I was very excited when I learnt about the new Web Jobs preview feature on Windows Azure Websites. The ability to run separate background processing jobs alongside a web application is one of the critical features of any complex web application.
Amit Apple has a really good article covering the various deployment options for Web Jobs which I would recommend reading. If you are deploying a Node.js (or other script-based) application the convention based deployment model works very well but you might be wondering how you can streamline the deployment of a compiled binary along with your web application.
Managing Web Job Files
Let’s say that you have a .NET solution consisting of an ASP.NET web app and a simple console application. What we want to do is execute the console application as a Web Job, pretty straight forward.
In order to deploy a .NET-based Web Job you need to first compile your .NET code and then drop the executable or its dependencies into the App_Data/jobs directory structure. You could manually compile the files and then copy them into the directory but you are likely going to want to do this 100s of times as you build out the jobs, so you need something a little bit more productive.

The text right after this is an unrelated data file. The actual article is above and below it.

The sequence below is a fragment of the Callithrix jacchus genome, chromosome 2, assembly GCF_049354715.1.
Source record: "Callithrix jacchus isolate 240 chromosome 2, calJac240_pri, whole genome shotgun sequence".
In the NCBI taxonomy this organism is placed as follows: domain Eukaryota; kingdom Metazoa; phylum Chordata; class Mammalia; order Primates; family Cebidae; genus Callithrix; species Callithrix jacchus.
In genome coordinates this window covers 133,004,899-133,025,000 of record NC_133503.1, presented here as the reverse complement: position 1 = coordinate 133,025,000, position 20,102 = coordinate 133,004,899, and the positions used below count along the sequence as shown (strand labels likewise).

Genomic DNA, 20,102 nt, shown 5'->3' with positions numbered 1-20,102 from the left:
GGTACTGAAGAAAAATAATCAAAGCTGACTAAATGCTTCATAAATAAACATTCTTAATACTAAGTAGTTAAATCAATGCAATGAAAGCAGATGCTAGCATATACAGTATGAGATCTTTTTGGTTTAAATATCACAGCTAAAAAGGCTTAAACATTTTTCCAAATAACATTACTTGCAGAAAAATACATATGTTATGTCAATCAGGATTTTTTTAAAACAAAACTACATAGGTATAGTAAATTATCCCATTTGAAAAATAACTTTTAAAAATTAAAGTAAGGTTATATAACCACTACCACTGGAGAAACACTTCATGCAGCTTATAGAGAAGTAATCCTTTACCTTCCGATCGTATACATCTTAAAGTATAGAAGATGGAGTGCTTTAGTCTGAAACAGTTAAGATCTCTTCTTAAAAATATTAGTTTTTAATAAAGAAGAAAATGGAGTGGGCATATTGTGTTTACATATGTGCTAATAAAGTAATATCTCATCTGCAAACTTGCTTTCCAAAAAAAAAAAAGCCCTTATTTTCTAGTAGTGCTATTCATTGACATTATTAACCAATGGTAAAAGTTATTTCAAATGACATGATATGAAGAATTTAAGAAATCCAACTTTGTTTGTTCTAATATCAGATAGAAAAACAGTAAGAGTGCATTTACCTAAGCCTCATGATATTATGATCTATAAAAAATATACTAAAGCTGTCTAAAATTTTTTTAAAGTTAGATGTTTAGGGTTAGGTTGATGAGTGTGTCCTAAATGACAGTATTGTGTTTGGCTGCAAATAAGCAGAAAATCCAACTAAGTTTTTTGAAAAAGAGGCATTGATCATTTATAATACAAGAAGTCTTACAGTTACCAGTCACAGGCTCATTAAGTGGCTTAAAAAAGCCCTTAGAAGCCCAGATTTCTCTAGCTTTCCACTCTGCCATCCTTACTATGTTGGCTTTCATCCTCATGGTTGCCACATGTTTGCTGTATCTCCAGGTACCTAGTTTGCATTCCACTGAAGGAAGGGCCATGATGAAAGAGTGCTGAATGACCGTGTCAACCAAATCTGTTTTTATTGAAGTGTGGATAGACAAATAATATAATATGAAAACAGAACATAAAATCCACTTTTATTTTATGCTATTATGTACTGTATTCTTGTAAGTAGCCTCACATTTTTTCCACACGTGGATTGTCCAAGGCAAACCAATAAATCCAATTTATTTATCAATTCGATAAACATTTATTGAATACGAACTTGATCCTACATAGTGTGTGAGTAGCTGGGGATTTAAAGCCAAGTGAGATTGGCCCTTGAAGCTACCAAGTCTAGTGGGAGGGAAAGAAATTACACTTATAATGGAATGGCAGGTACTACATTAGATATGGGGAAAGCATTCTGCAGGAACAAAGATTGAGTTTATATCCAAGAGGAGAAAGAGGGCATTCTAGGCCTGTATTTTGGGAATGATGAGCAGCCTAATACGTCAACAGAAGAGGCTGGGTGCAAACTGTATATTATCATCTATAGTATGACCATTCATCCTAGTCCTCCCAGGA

One approach that you can take is to edit the *.csproj file for the web job console application itself. If you right mouse click on the console app and select Unload Project, then again to edit the file you can scroll down the bottom and update the AfterBuild build target as in the SimpleWebJob.csproj example below (contents removed to keep the file brief).
In the sample above I’m pushing the executable into the executable into the appropriate folder in the ASP.NET project. A more complete example might include copying configuration files and dependencies as well. You also need to make sure that you include the files that are being copied in the ASP.NET project itself so that they can get pushed up to the server.
Even though the web app isn’t directly referencing the console application, the console app is actually a dependency of a web-app, so you might want to do is right click on the web app project and select Build Dependencies | Project Dependencies to explicitly specify that SimpleWebApp (in my example) depends on SimpleWebJob.
Once this is done you should be able to just publish your project from Visual Studio and the web jobs should automatically be created.
Room for Improvement
The Web Job feature is still in preview so I think it is fair to expect some further evolution in what you can do with Web Jobs. As a .NET developer I hope that the deployment process can be streamlined somewhat for .NET-based executables. Another thing that I would like to see is the ability to deploy a *.webjob file along with everything else in the directory which is used to provide additional metadata about the web job (such as being specific about what file is the entry point along with scheduling data).
Overall though I think it is a welcome improvement to Windows Azure Websites!